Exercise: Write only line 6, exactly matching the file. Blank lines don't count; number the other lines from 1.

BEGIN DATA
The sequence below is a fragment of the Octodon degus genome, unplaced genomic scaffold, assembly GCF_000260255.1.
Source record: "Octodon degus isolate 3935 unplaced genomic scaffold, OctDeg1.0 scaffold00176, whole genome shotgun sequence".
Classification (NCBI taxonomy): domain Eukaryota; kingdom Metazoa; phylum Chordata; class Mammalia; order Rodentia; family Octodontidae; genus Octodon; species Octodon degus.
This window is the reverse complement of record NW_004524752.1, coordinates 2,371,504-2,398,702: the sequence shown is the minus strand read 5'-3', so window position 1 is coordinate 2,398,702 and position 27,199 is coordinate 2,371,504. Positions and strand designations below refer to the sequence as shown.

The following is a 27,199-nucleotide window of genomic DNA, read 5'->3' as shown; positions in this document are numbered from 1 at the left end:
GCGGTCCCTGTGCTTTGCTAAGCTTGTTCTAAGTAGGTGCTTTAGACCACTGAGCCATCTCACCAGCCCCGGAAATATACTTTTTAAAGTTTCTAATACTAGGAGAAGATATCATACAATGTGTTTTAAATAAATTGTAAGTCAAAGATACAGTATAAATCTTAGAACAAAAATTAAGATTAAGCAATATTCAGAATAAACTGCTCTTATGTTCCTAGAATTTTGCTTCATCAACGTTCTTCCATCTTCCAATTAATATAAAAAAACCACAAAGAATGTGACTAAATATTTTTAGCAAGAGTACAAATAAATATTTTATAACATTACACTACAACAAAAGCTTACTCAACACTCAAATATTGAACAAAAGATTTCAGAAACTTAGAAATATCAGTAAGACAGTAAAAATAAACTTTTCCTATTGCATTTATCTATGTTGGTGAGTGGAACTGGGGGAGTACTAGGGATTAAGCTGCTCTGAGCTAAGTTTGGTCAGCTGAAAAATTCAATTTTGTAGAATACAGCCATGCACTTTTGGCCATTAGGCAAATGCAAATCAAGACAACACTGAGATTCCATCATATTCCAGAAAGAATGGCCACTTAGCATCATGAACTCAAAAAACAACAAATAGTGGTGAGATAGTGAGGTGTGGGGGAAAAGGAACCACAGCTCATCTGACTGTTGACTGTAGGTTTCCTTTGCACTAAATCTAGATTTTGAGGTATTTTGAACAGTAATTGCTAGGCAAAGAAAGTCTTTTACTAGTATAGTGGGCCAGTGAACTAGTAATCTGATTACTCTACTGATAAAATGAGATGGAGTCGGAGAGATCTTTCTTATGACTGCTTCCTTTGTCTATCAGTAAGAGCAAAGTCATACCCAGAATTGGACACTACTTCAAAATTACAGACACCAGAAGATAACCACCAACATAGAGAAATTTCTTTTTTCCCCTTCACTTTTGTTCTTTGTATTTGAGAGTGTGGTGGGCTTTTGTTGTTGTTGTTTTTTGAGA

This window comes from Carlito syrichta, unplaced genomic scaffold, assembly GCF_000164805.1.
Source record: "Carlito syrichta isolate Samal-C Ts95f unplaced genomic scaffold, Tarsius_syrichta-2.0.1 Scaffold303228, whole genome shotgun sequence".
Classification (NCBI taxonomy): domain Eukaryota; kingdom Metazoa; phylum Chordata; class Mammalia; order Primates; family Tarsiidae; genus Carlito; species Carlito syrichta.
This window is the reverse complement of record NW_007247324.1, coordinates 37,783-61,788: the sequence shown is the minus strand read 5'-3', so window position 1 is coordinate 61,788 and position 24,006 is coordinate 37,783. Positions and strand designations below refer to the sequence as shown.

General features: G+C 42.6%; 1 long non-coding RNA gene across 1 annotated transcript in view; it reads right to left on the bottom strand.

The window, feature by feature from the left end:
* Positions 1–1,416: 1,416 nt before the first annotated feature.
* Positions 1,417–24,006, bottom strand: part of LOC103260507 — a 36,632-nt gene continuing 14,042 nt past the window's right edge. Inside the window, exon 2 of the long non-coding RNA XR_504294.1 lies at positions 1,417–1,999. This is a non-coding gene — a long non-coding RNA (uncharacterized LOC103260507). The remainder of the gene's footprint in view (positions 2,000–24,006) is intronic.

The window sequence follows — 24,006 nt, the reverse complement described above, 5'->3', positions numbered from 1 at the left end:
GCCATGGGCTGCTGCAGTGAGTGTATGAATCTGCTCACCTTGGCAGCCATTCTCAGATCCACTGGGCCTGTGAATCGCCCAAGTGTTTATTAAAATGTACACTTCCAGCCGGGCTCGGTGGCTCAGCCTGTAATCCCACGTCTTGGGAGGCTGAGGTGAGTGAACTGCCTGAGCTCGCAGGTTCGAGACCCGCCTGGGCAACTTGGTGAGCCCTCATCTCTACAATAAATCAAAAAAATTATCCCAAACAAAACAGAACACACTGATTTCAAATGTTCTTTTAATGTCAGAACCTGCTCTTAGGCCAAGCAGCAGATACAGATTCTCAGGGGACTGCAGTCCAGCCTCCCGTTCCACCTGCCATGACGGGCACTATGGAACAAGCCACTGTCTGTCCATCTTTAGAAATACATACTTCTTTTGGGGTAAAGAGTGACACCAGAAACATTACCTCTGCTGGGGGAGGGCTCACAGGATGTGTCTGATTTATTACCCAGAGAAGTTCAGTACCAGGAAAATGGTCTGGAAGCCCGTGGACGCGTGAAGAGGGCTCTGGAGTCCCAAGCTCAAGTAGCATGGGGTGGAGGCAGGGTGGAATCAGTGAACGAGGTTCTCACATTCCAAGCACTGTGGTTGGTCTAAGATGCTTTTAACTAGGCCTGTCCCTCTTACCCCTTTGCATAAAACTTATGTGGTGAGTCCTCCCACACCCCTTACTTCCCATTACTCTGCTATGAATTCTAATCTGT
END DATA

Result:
GCGGTCCCTGTGCTTTGCTAAGCTTGTTCTAAGTAGGTGCTTTAGACCACTGAGCCATCTCACCAGCCCCGGAAATATACTTTTTAAAGTTTCTAATACTAGGAGAAGATATCATACAATGTGTTTTAAATAAATTGTAAGTCAAAGATACAGTATAAATCTTAGAACAAAAATTAAGATTAAGCAATATTCAGAATAAACTGCTCTTATGTTCCTAGAATTTTGCTTCATCAACGTTCTTCCATCTTCCAATTAATATAAAAAAACCACAAAGAATGTGACTAAATATTTTTAGCAAGAGTACAAATAAATATTTTATAACATTACACTACAACAAAAGCTTACTCAACACTCAAATATTGAACAAAAGATTTCAGAAACTTAGAAATATCAGTAAGACAGTAAAAATAAACTTTTCCTATTGCATTTATCTATGTTGGTGAGTGGAACTGGGGGAGTACTAGGGATTAAGCTGCTCTGAGCTAAGTTTGGTCAGCTGAAAAATTCAATTTTGTAGAATACAGCCATGCACTTTTGGCCATTAGGCAAATGCAAATCAAGACAACACTGAGATTCCATCATATTCCAGAAAGAATGGCCACTTAGCATCATGAACTCAAAAAACAACAAATAGTGGTGAGATAGTGAGGTGTGGGGGAAAAGGAACCACAGCTCATCTGACTGTTGACTGTAGGTTTCCTTTGCACTAAATCTAGATTTTGAGGTATTTTGAACAGTAATTGCTAGGCAAAGAAAGTCTTTTACTAGTATAGTGGGCCAGTGAACTAGTAATCTGATTACTCTACTGATAAAATGAGATGGAGTCGGAGAGATCTTTCTTATGACTGCTTCCTTTGTCTATCAGTAAGAGCAAAGTCATACCCAGAATTGGACACTACTTCAAAATTACAGACACCAGAAGATAACCACCAACATAGAGAAATTTCTTTTTTCCCCTTCACTTTTGTTCTTTGTATTTGAGAGTGTGGTGGGCTTTTGTTGTTGTTGTTTTTTGAGA